We’ve all wondered about our relationships.If we’re unsure about what’s happening, or if we’re curious how our habits influence the connection we have with our significant others, we might turn to a study.
Western University Psychology Professor, Lorne Campbell, studies relationships at the university’s SMaRt Lab. He says although intimacy is important to every relationship, “a lot of social-psychological research on relationships excludes the focus on sexuality, and instead focuses on ‘are you happy? What do you think? Do you argue a lot? Do you resolve conflict? Important things, but they omit the fact that there is a very intimate aspect to the relationship as well.”
He is supervising post-doctoral researcher Taylor Kohut, who is doing a study on relationship routines. Posters on campus ask couples who have been together for more than three years if they “are looking to spice things up?” Kohut says that although couples can get comfortable with each other over time, it is not as exciting as it was when you were first together. “At the beginning of the relationship, when people are first starting to get together, they’re most excited about one another, wanting to spend time together, they have this strong sense of passion and sexual desire and so on, and that kind of disipates for people over time.”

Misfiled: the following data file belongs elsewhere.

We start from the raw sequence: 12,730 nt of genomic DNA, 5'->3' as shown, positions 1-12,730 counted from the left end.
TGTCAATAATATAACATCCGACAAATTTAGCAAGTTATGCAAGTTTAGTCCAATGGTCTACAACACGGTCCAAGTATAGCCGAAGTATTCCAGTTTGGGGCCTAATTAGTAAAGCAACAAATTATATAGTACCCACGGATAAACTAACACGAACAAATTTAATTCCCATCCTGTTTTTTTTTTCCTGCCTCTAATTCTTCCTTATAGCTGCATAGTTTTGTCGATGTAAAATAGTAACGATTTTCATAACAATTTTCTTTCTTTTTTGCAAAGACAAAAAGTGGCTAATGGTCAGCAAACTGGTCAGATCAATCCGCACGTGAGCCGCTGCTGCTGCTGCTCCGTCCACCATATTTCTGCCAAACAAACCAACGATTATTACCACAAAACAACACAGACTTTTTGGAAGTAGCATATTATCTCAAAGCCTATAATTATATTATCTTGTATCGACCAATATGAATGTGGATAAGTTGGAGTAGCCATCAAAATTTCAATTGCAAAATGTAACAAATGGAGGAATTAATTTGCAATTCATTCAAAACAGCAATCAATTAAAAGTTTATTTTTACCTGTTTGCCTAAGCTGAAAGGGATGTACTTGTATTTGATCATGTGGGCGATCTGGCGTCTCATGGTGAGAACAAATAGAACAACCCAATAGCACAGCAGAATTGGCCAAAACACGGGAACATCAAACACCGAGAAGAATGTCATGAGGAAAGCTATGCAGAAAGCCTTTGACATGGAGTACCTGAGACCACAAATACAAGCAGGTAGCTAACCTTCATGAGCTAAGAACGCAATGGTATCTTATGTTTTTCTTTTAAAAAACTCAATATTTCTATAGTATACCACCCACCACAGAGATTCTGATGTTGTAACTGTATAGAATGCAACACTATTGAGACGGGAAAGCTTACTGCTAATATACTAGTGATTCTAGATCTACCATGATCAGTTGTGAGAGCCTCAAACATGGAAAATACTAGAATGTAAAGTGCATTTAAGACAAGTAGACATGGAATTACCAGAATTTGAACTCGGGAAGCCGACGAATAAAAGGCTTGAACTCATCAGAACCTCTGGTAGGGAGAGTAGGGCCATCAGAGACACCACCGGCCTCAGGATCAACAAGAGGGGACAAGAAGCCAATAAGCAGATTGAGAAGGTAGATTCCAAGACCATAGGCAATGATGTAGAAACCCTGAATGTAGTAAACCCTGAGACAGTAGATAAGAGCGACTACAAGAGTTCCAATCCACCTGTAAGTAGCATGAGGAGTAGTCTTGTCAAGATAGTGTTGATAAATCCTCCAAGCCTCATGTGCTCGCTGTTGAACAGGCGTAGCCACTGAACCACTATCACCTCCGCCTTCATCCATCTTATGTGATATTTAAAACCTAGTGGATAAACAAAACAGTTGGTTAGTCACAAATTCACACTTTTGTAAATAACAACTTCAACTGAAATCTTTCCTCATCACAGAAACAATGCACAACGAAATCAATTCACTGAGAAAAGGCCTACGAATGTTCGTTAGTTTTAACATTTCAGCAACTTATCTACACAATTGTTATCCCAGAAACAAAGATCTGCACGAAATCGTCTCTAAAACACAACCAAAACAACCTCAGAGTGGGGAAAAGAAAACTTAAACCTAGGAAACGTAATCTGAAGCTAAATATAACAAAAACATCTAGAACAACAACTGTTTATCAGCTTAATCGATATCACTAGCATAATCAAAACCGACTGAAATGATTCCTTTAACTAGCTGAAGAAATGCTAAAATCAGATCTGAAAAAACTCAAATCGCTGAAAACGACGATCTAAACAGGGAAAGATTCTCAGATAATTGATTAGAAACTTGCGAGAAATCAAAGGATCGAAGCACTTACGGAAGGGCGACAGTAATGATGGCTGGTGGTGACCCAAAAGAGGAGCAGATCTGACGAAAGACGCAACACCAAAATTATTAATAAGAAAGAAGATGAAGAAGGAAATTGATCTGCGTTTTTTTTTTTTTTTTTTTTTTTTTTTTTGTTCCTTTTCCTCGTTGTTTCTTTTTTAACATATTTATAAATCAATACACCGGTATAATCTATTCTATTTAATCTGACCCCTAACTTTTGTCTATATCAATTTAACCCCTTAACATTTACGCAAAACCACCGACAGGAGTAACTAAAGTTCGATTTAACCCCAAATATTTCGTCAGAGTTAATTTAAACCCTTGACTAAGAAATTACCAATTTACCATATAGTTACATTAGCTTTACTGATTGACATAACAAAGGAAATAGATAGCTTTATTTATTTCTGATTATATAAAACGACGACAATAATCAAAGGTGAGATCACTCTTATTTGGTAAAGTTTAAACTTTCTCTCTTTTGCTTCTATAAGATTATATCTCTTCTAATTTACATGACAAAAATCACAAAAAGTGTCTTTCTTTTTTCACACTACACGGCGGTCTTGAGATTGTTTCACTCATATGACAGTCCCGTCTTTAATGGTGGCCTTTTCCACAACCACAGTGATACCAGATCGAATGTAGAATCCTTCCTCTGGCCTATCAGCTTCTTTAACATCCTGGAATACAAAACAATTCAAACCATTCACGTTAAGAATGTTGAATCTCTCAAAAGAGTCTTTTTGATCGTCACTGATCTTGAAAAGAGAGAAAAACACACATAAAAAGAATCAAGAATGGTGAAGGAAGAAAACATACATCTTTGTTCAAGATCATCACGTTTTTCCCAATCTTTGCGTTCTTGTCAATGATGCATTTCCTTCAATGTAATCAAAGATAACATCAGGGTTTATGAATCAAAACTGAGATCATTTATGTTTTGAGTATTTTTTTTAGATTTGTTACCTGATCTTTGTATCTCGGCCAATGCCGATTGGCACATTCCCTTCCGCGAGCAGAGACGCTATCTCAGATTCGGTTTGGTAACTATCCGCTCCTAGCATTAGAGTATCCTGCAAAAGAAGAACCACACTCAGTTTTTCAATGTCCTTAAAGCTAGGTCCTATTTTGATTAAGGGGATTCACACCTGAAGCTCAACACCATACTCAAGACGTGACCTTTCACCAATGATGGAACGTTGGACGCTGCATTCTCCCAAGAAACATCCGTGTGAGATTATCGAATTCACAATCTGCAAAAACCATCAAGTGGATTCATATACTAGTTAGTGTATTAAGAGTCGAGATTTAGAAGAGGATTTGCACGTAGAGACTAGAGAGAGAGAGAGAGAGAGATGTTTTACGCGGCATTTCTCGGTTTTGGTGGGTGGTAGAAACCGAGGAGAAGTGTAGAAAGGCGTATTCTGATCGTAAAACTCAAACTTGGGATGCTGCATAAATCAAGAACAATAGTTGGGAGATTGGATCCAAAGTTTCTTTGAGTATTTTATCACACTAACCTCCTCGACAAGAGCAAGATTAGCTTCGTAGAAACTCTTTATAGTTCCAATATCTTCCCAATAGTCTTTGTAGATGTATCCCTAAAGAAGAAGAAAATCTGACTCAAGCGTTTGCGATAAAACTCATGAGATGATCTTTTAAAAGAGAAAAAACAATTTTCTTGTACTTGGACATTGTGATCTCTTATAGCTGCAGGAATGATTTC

His supervisor agrees.
“You can get into very good routines, but then they do feel like a routine. You wake up, the partner makes the coffee, you take out the garbage, one has a shower, the other makes breakfast and lunches, and you kiss and you go off, and you go to work. You’re each helping each other do something. Over time, that can seem boring ‘Ugh, we don’t do anything that’s novel or new’,” Campbell explains, “So the question that a lot of research focuses on is how do you add something a little bit new, a little bit novel to make them remind themselves how much they enjoy being with each other.”
The professor adds that it can be anything, such as intimacy and riding a hot air balloon.
Photo courtesy of April Killingsworth on Flickr, found on Wikimedia Commons